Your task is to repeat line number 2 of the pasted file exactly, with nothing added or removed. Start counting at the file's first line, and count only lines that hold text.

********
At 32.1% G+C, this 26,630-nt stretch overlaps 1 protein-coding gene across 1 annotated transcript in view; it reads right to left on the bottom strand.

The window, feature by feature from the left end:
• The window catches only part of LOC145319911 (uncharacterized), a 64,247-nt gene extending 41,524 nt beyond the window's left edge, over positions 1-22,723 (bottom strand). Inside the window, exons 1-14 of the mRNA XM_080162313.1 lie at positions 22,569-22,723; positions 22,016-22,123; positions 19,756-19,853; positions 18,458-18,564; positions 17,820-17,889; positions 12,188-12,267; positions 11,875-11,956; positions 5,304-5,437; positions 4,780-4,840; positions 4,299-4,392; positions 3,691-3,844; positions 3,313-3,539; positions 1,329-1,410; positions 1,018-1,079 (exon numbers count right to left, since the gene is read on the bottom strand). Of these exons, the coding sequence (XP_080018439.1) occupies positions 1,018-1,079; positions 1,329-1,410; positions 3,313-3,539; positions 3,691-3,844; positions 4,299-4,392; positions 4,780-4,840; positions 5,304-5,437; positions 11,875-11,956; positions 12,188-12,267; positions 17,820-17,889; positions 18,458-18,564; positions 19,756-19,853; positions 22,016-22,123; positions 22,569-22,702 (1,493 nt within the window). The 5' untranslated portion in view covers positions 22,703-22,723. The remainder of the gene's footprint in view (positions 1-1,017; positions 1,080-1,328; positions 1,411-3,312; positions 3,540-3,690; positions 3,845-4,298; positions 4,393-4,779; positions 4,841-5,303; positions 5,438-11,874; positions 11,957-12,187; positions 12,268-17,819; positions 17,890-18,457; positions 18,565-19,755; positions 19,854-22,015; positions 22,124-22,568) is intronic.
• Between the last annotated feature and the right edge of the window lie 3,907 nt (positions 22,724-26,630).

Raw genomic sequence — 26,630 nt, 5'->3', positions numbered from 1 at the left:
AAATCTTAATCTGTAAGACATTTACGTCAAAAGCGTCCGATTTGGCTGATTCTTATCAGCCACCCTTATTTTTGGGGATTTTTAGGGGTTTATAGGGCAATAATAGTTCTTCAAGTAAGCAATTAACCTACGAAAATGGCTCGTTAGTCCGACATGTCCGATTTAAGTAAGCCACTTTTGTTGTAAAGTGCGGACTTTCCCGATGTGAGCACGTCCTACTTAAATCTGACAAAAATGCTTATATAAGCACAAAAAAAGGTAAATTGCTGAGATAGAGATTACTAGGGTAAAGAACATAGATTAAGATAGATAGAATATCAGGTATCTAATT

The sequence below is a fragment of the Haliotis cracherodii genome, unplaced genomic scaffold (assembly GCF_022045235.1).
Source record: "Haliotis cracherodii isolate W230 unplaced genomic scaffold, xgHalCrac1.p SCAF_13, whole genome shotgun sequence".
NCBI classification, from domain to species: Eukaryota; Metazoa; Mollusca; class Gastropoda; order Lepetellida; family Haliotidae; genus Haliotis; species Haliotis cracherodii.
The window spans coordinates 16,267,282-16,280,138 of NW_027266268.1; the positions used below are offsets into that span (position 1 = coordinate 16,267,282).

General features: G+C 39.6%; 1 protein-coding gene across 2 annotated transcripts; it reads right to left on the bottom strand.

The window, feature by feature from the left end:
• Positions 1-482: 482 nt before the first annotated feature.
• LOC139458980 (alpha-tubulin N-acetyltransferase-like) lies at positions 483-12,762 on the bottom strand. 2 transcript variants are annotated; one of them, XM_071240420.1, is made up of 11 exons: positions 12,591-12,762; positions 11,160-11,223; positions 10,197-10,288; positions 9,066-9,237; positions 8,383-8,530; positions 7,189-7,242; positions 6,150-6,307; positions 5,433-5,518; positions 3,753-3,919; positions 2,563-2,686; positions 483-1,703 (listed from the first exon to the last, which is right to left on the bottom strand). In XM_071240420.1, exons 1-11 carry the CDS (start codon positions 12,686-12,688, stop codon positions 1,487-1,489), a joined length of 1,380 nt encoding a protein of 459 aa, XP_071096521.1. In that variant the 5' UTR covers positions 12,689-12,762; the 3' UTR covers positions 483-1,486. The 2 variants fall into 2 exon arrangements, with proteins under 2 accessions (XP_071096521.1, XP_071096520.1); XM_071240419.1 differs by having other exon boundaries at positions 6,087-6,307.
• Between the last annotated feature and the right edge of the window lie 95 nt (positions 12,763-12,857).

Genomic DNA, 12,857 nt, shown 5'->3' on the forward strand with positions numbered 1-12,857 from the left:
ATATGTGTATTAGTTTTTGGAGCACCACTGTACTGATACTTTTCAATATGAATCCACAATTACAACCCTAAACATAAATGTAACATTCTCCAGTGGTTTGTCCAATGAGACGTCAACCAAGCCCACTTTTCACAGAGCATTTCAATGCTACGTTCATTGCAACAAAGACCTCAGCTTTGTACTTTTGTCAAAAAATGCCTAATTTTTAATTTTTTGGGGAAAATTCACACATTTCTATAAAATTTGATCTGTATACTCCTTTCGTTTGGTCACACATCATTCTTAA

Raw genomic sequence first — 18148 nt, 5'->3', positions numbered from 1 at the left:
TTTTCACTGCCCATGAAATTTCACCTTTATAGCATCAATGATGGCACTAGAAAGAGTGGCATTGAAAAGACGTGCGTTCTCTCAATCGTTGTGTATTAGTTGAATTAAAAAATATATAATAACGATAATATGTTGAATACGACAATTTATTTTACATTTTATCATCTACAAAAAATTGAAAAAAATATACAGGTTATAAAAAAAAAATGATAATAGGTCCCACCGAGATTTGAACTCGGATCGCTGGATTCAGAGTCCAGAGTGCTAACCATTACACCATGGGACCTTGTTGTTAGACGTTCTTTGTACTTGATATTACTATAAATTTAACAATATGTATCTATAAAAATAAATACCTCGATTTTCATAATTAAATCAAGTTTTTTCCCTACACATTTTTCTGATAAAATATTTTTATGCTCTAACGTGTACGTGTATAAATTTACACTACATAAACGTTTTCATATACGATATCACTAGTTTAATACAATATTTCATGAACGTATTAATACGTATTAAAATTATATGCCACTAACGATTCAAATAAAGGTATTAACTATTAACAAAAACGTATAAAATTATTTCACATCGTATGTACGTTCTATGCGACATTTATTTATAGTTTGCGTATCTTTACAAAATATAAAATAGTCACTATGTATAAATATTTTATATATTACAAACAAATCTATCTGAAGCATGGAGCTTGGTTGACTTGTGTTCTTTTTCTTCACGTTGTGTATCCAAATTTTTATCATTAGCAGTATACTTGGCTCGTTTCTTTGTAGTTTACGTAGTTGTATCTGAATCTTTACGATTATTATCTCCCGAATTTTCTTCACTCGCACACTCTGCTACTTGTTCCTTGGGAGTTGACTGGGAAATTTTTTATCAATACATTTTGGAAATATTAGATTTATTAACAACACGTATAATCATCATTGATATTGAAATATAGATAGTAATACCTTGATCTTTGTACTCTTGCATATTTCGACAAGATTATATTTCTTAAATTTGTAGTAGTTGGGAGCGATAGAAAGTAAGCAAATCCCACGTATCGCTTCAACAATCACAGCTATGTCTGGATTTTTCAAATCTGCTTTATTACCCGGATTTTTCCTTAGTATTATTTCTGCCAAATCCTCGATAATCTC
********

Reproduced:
The window, feature by feature from the left end: